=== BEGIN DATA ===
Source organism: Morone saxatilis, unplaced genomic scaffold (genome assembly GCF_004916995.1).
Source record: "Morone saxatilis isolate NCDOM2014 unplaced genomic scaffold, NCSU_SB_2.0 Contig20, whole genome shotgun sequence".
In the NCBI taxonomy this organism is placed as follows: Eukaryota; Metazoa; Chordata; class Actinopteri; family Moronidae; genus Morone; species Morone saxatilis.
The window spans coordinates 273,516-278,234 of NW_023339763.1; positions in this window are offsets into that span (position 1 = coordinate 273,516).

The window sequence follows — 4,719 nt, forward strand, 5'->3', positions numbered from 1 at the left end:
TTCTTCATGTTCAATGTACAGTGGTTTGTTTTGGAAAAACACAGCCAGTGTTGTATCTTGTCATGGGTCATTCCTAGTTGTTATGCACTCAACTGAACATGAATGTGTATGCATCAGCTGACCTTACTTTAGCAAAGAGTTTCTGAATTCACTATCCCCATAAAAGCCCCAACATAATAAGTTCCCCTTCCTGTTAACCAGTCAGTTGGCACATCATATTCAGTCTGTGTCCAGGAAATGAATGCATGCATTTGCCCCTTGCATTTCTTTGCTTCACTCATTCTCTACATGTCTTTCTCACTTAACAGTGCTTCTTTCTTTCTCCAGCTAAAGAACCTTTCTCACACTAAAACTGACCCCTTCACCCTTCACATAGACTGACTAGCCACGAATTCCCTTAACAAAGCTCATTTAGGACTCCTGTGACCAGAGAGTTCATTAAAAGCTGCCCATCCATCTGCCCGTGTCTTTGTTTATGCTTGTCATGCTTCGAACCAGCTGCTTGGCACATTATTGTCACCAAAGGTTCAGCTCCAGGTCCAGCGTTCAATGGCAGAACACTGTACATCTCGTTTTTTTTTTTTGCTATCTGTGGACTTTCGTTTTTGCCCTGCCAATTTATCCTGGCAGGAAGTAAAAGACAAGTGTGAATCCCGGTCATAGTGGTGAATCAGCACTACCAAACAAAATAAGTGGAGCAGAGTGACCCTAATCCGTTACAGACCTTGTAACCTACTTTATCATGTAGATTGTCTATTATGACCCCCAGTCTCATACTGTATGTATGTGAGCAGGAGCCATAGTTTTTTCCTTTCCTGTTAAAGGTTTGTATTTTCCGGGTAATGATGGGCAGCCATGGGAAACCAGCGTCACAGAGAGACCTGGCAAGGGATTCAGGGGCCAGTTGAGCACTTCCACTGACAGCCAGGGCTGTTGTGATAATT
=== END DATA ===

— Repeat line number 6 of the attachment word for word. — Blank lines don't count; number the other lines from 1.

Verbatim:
TTCTTCATGTTCAATGTACAGTGGTTTGTTTTGGAAAAACACAGCCAGTGTTGTATCTTGTCATGGGTCATTCCTAGTTGTTATGCACTCAACTGAACATGAATGTGTATGCATCAGCTGACCTTACTTTAGCAAAGAGTTTCTGAATTCACTATCCCCATAAAAGCCCCAACATAATAAGTTCCCCTTCCTGTTAACCAGTCAGTTGGCACATCATATTCAGTCTGTGTCCAGGAAATGAATGCATGCATTTGCCCCTTGCATTTCTTTGCTTCACTCATTCTCTACATGTCTTTCTCACTTAACAGTGCTTCTTTCTTTCTCCAGCTAAAGAACCTTTCTCACACTAAAACTGACCCCTTCACCCTTCACATAGACTGACTAGCCACGAATTCCCTTAACAAAGCTCATTTAGGACTCCTGTGACCAGAGAGTTCATTAAAAGCTGCCCATCCATCTGCCCGTGTCTTTGTTTATGCTTGTCATGCTTCGAACCAGCTGCTTGGCACATTATTGTCACCAAAGGTTCAGCTCCAGGTCCAGCGTTCAATGGCAGAACACTGTACATCTCGTTTTTTTTTTTTGCTATCTGTGGACTTTCGTTTTTGCCCTGCCAATTTATCCTGGCAGGAAGTAAAAGACAAGTGTGAATCCCGGTCATAGTGGTGAATCAGCACTACCAAACAAAATAAGTGGAGCAGAGTGACCCTAATCCGTTACAGACCTTGTAACCTACTTTATCATGTAGATTGTCTATTATGACCCCCAGTCTCATACTGTATGTATGTGAGCAGGAGCCATAGTTTTTTCCTTTCCTGTTAAAGGTTTGTATTTTCCGGGTAATGATGGGCAGCCATGGGAAACCAGCGTCACAGAGAGACCTGGCAAGGGATTCAGGGGCCAGTTGAGCACTTCCACTGACAGCCAGGGCTGTTGTGATAATT